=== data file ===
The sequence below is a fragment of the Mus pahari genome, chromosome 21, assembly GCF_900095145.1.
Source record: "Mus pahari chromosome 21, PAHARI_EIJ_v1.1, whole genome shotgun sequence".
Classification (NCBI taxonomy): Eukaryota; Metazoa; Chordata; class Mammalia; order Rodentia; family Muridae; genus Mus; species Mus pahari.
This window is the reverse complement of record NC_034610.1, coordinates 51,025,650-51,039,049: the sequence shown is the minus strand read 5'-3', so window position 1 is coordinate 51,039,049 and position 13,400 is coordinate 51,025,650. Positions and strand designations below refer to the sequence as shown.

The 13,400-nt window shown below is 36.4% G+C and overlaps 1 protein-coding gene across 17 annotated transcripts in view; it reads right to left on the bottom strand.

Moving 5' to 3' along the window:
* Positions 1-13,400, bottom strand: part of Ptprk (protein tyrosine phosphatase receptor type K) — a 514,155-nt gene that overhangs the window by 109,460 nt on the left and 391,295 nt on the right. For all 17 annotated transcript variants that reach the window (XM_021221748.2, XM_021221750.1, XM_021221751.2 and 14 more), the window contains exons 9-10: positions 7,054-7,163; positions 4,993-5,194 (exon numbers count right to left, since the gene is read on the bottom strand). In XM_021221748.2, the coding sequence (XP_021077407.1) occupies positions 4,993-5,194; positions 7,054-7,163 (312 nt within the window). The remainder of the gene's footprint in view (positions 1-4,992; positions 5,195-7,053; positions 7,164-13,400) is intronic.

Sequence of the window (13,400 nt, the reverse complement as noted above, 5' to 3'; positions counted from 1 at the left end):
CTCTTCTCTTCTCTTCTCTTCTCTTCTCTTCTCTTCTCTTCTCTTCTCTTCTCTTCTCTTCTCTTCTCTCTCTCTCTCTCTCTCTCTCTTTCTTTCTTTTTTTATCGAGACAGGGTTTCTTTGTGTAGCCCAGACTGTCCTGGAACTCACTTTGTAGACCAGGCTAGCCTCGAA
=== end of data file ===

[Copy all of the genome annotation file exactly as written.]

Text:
The sequence below is a fragment of the Mus pahari genome, chromosome 21, assembly GCF_900095145.1.
Source record: "Mus pahari chromosome 21, PAHARI_EIJ_v1.1, whole genome shotgun sequence".
Classification (NCBI taxonomy): Eukaryota; Metazoa; Chordata; class Mammalia; order Rodentia; family Muridae; genus Mus; species Mus pahari.
This window is the reverse complement of record NC_034610.1, coordinates 51,025,650-51,039,049: the sequence shown is the minus strand read 5'-3', so window position 1 is coordinate 51,039,049 and position 13,400 is coordinate 51,025,650. Positions and strand designations below refer to the sequence as shown.

The 13,400-nt window shown below is 36.4% G+C and overlaps 1 protein-coding gene across 17 annotated transcripts in view; it reads right to left on the bottom strand.

Moving 5' to 3' along the window:
* Positions 1-13,400, bottom strand: part of Ptprk (protein tyrosine phosphatase receptor type K) — a 514,155-nt gene that overhangs the window by 109,460 nt on the left and 391,295 nt on the right. For all 17 annotated transcript variants that reach the window (XM_021221748.2, XM_021221750.1, XM_021221751.2 and 14 more), the window contains exons 9-10: positions 7,054-7,163; positions 4,993-5,194 (exon numbers count right to left, since the gene is read on the bottom strand). In XM_021221748.2, the coding sequence (XP_021077407.1) occupies positions 4,993-5,194; positions 7,054-7,163 (312 nt within the window). The remainder of the gene's footprint in view (positions 1-4,992; positions 5,195-7,053; positions 7,164-13,400) is intronic.

Sequence of the window (13,400 nt, the reverse complement as noted above, 5' to 3'; positions counted from 1 at the left end):
CTCTTCTCTTCTCTTCTCTTCTCTTCTCTTCTCTTCTCTTCTCTTCTCTTCTCTTCTCTTCTCTTCTCTCTCTCTCTCTCTCTCTCTCTTTCTTTCTTTTTTTATCGAGACAGGGTTTCTTTGTGTAGCCCAGACTGTCCTGGAACTCACTTTGTAGACCAGGCTAGCCTCGAA